Feed focus: Keys to optimal feeding in early rearing
March 31, 2021
By Mari-Len De Guzman
The early stage of a fish lifecycle is critical in the successful farming of various species, and optimal feeding and nutrition are key to raising healthy fish. In this webinar, Wendy Sealey, research physiologist with the Bozeman Fish Technology Center at the USDA Agriculture Research Service, will present some key trends in early stage feeding as well as best practices for hatchery feeding success. Sealey will also share results of a recent feeding trial examining the effects of hemp seed meal on rainbow trout growth.
About the speaker:
Dr. Wendy Sealey is a research physiologist at the Bozeman Fish Technology Center, USDA Agricultural Research Service. Her college education started with a B.S in Animal Science from Auburn University in 1994. While pursuing her undergraduate degree, she took a job at the USDA, ARS Aquatic Animal Health Laboratory in Auburn. As a small-town, rural, north Alabama girl that job was her first exposure to the world of aquaculture. However, when she approached graduation and had numerous fish industry job offers, she recognized the growth potential of the industry and decided to better prepare herself for some of those opportunities in the aquaculture field by pursuing her M.S. in Pathobiology. She subsequently obtained her M.S. from the Auburn University College of Veterinary Medicine in 1996 under the direction of Dr. Phillip Klesius. Recognizing her interest in pursuing the interactions between aquatic animal nutrition and health, she then chose to pursue her dissertation work under the direction of Dr. Delbert Gatlin at Texas A&M University where she received her Ph.D. in Nutrition in 2000.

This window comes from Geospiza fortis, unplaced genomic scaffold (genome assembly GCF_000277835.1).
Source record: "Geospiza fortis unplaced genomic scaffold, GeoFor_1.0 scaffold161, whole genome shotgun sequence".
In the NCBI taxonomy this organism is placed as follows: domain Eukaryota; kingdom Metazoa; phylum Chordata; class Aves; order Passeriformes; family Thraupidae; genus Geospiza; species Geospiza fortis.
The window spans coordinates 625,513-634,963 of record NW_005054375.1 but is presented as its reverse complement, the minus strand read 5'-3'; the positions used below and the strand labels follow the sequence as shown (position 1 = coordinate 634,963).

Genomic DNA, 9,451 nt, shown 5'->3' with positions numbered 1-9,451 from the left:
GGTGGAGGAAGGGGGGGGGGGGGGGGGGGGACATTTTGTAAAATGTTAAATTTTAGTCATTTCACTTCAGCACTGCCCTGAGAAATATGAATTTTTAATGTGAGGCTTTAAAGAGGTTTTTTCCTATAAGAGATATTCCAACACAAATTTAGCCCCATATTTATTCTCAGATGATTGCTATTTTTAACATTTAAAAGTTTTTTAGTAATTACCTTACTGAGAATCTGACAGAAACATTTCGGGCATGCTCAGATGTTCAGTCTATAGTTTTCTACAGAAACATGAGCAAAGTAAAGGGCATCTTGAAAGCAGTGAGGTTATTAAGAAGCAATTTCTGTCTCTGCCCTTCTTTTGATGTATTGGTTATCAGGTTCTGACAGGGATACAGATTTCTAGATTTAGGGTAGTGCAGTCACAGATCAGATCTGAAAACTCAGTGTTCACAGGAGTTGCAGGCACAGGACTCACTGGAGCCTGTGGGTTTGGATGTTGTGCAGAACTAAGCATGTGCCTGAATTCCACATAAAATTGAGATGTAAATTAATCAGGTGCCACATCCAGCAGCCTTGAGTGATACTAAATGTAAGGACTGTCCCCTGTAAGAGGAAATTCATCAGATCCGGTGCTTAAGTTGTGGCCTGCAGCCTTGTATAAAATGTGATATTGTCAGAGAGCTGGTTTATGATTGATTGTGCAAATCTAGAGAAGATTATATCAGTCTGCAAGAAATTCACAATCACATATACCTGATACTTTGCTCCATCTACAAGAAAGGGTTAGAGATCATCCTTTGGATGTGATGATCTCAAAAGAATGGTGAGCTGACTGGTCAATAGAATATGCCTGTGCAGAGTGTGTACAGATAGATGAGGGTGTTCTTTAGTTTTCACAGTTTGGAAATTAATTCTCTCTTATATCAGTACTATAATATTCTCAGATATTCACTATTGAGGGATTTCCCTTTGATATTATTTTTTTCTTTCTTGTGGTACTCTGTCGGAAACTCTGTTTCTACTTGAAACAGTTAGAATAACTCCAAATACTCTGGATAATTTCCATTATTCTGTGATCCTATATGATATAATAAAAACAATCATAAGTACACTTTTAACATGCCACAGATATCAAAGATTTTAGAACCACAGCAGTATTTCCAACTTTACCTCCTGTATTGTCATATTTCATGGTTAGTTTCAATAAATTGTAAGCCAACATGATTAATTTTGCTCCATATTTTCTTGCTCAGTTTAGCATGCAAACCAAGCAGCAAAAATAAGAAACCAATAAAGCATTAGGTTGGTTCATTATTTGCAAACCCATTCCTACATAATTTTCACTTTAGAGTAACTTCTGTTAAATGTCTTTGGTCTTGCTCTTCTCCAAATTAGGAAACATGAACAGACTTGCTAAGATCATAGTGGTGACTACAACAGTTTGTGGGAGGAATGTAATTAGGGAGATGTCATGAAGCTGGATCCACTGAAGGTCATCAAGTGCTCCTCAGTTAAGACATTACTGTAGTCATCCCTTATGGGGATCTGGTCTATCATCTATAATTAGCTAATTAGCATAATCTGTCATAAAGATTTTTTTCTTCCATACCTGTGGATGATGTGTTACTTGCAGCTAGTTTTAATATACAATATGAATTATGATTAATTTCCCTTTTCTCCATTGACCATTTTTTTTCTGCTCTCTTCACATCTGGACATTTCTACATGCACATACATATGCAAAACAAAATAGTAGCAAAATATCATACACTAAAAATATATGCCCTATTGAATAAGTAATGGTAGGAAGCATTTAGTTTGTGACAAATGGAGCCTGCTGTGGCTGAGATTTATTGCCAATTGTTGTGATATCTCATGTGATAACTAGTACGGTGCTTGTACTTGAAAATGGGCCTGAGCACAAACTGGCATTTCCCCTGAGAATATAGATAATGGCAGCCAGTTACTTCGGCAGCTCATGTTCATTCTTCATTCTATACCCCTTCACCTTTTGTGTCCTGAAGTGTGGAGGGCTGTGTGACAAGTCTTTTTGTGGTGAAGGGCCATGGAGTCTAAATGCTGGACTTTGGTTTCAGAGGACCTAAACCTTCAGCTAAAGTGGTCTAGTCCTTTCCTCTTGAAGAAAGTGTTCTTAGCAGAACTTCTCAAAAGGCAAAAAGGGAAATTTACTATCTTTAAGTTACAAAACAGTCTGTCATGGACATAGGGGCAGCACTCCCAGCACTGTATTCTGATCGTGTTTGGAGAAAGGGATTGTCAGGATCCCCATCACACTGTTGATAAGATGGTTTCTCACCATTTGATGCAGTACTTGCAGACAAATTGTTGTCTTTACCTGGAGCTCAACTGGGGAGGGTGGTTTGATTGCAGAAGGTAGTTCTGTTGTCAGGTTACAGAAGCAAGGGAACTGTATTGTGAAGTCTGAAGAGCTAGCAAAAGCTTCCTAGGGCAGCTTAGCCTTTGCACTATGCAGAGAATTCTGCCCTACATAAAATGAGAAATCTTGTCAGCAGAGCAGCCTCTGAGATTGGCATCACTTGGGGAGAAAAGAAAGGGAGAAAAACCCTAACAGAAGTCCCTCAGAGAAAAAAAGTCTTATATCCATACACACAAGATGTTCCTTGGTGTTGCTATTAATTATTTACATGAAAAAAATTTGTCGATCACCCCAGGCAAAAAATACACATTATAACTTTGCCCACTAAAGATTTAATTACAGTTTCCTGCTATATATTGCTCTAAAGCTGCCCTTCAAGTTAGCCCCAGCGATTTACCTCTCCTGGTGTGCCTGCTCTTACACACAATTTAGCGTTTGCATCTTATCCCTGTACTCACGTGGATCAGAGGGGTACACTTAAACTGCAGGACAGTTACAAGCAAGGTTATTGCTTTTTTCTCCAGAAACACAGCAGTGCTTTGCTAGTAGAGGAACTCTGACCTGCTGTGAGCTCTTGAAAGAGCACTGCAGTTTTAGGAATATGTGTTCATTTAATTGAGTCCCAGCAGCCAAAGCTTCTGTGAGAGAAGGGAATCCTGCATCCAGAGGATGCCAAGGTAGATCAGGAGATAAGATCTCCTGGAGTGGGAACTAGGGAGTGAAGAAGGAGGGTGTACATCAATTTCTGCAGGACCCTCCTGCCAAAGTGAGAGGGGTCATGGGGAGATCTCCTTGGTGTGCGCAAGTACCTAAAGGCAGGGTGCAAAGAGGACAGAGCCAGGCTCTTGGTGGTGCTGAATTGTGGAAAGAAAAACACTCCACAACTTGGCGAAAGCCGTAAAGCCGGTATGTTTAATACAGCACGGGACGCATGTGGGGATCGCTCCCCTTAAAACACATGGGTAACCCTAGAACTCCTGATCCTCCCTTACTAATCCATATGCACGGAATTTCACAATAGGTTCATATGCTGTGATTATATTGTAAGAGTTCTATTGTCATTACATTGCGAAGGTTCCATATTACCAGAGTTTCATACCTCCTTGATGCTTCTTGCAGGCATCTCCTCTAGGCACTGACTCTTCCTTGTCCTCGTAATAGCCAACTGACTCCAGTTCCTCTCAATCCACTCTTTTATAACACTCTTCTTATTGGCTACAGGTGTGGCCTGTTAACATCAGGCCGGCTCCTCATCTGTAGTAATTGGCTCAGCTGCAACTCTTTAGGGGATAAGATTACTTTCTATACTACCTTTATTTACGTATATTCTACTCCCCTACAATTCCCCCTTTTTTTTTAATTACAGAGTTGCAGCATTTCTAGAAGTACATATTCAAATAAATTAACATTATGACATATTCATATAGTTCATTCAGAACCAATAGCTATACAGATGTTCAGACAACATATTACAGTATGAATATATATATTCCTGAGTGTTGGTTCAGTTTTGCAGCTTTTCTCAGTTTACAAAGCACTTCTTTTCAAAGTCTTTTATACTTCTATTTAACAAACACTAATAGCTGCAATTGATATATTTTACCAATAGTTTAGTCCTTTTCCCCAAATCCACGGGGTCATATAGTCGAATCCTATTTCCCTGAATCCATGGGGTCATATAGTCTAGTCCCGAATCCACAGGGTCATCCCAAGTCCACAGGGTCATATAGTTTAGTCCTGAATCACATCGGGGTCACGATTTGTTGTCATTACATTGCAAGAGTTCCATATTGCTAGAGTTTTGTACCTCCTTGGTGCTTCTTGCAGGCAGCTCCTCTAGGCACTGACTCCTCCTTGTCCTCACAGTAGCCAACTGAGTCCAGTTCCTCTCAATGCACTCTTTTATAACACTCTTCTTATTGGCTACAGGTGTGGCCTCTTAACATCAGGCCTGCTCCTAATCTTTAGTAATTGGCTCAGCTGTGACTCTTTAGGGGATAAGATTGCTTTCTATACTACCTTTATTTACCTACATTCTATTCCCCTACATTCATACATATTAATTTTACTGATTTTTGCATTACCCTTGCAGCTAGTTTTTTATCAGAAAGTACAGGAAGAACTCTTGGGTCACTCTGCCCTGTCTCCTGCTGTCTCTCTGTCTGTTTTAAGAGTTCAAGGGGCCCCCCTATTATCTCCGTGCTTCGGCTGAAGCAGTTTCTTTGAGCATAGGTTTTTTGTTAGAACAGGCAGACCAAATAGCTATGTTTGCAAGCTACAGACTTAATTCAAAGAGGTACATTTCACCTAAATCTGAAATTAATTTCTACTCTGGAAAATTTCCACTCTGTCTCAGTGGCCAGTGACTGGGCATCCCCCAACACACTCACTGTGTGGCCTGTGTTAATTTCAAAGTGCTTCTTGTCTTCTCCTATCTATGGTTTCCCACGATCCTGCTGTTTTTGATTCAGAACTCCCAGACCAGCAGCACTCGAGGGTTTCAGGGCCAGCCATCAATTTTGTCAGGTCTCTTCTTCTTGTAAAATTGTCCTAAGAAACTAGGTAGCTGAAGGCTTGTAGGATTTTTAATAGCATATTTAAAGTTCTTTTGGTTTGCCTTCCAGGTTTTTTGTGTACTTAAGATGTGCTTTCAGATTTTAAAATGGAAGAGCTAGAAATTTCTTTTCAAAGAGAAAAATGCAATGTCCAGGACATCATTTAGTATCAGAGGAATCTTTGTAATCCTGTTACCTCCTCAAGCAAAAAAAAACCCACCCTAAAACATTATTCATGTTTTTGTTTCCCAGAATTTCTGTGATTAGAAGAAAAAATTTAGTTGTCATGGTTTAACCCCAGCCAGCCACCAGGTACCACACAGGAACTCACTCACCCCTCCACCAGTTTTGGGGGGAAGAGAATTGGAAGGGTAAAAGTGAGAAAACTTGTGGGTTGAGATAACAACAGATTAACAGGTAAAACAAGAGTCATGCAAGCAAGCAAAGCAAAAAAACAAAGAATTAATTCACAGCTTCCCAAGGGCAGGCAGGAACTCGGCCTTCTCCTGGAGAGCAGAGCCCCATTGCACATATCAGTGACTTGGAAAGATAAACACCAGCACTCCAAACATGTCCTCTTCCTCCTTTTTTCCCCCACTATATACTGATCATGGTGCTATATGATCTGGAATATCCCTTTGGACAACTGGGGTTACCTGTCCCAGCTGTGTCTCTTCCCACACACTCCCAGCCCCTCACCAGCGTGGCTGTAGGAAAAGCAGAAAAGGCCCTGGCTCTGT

On March 29, 2021, Sealey began working as a research physiologist with USDA, ARS at the Bozeman Fish Technology Center (BFTC). For the eleven years (2009-2021) prior to that she has served as a research fish physiologist with the USFWS at the same location. In both positions, she worked/works collaboratively to help coordinate the operation of a world-class fish nutrition manufacturing laboratory formulating and manufacturing feeds for a variety of aquatic species at various life stages. Prior to her work in Bozeman, she worked for the North Central Regional Aquaculture Center, the University of Arkansas for Medical Sciences, and the University of Idaho at the Hagerman Fish Culture Experiment Station (2003-2009). Collectively, these experiences have taught her on multiple scales the skills to conduct research and build programs by securing funding in a variety of environments. Through these experiences, she has had the opportunity to serve as academic faculty, a federal researcher, an outreach professional, as well as a NGO and industry consultant multiple times and learned the importance of communicating and working collaboratively with a variety of academic, industry and federal groups.